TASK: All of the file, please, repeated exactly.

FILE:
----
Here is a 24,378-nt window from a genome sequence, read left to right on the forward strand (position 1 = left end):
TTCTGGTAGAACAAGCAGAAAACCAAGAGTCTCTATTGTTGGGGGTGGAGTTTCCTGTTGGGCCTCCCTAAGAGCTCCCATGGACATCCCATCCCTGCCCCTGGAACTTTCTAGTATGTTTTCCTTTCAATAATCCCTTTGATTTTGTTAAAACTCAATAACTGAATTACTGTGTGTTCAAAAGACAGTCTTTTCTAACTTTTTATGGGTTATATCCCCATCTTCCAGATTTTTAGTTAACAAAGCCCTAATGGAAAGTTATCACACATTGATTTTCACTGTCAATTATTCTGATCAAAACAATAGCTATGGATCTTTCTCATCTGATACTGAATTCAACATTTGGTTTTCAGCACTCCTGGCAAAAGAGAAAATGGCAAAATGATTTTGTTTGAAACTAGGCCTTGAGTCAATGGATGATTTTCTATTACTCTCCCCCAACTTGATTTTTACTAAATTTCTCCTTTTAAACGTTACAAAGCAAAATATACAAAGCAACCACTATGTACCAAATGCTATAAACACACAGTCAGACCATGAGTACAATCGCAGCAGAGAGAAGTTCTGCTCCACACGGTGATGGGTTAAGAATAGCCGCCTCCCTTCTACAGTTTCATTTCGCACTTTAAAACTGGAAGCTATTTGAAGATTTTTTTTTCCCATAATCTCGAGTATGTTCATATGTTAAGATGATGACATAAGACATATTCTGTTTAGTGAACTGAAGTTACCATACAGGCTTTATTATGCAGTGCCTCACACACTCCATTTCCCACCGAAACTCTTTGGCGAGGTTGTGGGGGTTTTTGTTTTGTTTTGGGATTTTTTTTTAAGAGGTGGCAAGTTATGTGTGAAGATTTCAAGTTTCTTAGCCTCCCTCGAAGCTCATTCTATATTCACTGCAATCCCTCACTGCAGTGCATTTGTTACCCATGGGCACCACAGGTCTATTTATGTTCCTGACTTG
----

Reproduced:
Here is a 24,378-nt window from a genome sequence, read left to right on the forward strand (position 1 = left end):
TTCTGGTAGAACAAGCAGAAAACCAAGAGTCTCTATTGTTGGGGGTGGAGTTTCCTGTTGGGCCTCCCTAAGAGCTCCCATGGACATCCCATCCCTGCCCCTGGAACTTTCTAGTATGTTTTCCTTTCAATAATCCCTTTGATTTTGTTAAAACTCAATAACTGAATTACTGTGTGTTCAAAAGACAGTCTTTTCTAACTTTTTATGGGTTATATCCCCATCTTCCAGATTTTTAGTTAACAAAGCCCTAATGGAAAGTTATCACACATTGATTTTCACTGTCAATTATTCTGATCAAAACAATAGCTATGGATCTTTCTCATCTGATACTGAATTCAACATTTGGTTTTCAGCACTCCTGGCAAAAGAGAAAATGGCAAAATGATTTTGTTTGAAACTAGGCCTTGAGTCAATGGATGATTTTCTATTACTCTCCCCCAACTTGATTTTTACTAAATTTCTCCTTTTAAACGTTACAAAGCAAAATATACAAAGCAACCACTATGTACCAAATGCTATAAACACACAGTCAGACCATGAGTACAATCGCAGCAGAGAGAAGTTCTGCTCCACACGGTGATGGGTTAAGAATAGCCGCCTCCCTTCTACAGTTTCATTTCGCACTTTAAAACTGGAAGCTATTTGAAGATTTTTTTTTCCCATAATCTCGAGTATGTTCATATGTTAAGATGATGACATAAGACATATTCTGTTTAGTGAACTGAAGTTACCATACAGGCTTTATTATGCAGTGCCTCACACACTCCATTTCCCACCGAAACTCTTTGGCGAGGTTGTGGGGGTTTTTGTTTTGTTTTGGGATTTTTTTTTAAGAGGTGGCAAGTTATGTGTGAAGATTTCAAGTTTCTTAGCCTCCCTCGAAGCTCATTCTATATTCACTGCAATCCCTCACTGCAGTGCATTTGTTACCCATGGGCACCACAGGTCTATTTATGTTCCTGACTTG